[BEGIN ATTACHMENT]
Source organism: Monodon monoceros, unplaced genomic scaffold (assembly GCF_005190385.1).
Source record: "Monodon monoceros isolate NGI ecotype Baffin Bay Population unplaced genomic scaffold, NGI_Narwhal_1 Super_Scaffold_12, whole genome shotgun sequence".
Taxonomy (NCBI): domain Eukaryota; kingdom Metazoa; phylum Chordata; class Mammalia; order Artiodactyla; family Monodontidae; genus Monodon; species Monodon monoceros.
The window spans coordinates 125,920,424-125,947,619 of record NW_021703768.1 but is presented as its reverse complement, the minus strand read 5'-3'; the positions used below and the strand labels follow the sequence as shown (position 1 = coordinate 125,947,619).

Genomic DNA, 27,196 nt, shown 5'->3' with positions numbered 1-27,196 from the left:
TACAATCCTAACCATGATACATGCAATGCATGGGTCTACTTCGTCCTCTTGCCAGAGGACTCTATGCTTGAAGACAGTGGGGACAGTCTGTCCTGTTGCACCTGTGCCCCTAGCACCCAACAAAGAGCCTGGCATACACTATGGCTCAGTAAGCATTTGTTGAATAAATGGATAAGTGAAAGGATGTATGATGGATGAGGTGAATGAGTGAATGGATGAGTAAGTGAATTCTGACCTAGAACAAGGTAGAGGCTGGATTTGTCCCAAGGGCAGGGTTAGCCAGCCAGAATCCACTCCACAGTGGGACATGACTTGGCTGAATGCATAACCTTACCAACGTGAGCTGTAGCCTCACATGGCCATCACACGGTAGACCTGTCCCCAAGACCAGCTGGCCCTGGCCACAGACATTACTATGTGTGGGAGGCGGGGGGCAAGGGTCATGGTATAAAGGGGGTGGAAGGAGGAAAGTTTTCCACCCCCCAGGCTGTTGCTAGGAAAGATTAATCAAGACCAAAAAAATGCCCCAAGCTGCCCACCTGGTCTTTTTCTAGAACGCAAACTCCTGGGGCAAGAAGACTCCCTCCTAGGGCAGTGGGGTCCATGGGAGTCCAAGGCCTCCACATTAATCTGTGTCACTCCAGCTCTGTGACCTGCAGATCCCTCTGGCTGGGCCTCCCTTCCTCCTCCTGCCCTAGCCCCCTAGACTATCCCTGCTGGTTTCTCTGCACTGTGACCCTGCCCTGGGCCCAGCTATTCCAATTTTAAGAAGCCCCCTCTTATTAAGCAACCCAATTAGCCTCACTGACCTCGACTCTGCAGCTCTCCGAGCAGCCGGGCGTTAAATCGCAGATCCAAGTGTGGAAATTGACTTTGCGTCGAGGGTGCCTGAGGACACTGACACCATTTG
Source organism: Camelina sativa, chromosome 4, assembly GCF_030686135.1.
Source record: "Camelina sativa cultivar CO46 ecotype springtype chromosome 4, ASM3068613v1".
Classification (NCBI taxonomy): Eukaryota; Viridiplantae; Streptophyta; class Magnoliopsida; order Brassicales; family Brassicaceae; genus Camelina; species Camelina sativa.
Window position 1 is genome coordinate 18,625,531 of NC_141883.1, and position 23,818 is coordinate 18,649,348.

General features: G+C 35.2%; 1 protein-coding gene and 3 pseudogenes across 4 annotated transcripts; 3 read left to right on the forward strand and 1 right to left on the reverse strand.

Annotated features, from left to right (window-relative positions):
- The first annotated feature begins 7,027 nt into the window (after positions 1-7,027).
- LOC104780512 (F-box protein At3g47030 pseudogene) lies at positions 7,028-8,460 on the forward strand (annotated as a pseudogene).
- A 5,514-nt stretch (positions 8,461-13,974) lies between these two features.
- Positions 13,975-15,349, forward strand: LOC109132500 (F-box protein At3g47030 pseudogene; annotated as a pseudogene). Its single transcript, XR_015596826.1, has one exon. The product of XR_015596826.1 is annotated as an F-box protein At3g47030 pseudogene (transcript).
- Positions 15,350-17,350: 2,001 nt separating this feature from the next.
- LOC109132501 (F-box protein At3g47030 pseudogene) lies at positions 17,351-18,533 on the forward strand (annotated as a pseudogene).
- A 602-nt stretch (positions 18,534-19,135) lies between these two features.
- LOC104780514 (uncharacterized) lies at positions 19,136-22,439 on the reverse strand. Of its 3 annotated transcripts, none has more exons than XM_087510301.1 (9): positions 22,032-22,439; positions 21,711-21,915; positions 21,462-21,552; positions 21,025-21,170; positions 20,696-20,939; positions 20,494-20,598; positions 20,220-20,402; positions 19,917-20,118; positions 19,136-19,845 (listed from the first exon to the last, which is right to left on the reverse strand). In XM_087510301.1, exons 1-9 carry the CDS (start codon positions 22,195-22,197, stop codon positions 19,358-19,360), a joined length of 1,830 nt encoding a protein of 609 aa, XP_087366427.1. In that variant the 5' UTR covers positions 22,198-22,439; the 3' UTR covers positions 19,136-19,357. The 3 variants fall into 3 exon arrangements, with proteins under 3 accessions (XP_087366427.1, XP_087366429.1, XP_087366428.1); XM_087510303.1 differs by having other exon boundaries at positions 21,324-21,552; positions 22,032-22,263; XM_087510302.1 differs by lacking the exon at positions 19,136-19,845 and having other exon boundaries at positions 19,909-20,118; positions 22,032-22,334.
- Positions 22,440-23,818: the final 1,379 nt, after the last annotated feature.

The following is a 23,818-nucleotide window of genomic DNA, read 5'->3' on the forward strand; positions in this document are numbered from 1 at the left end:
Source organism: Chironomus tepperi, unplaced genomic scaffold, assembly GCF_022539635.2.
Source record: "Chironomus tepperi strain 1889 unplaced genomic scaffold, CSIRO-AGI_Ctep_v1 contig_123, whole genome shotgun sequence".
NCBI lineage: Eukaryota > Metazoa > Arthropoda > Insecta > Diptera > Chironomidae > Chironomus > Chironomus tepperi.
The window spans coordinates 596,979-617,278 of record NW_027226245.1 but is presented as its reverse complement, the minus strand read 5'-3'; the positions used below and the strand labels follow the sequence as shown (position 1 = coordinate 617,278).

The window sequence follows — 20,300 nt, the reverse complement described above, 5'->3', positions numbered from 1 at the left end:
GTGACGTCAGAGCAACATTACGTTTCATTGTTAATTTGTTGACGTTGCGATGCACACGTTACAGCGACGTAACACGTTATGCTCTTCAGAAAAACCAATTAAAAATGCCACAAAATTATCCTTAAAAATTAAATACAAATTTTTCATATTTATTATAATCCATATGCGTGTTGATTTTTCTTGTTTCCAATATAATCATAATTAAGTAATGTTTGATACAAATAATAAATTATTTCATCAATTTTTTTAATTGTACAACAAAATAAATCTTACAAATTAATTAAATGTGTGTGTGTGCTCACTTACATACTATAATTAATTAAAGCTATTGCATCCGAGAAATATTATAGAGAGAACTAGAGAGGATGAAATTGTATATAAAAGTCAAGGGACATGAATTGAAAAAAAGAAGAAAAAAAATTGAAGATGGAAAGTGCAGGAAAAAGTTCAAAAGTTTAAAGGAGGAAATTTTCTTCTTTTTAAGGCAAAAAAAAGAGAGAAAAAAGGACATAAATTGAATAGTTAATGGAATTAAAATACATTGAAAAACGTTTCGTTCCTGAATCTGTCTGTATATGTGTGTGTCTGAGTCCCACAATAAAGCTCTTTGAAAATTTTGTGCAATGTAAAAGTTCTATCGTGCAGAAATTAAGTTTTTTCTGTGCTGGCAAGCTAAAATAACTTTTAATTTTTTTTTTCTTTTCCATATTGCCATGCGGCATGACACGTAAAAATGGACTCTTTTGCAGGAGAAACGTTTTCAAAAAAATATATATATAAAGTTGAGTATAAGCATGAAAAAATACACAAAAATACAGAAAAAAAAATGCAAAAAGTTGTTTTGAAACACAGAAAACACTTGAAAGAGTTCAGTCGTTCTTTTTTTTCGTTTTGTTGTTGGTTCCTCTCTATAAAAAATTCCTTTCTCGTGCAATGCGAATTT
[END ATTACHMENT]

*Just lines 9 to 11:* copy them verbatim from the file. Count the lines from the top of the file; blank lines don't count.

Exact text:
Classification (NCBI taxonomy): Eukaryota; Viridiplantae; Streptophyta; class Magnoliopsida; order Brassicales; family Brassicaceae; genus Camelina; species Camelina sativa.
Window position 1 is genome coordinate 18,625,531 of NC_141883.1, and position 23,818 is coordinate 18,649,348.

General features: G+C 35.2%; 1 protein-coding gene and 3 pseudogenes across 4 annotated transcripts; 3 read left to right on the forward strand and 1 right to left on the reverse strand.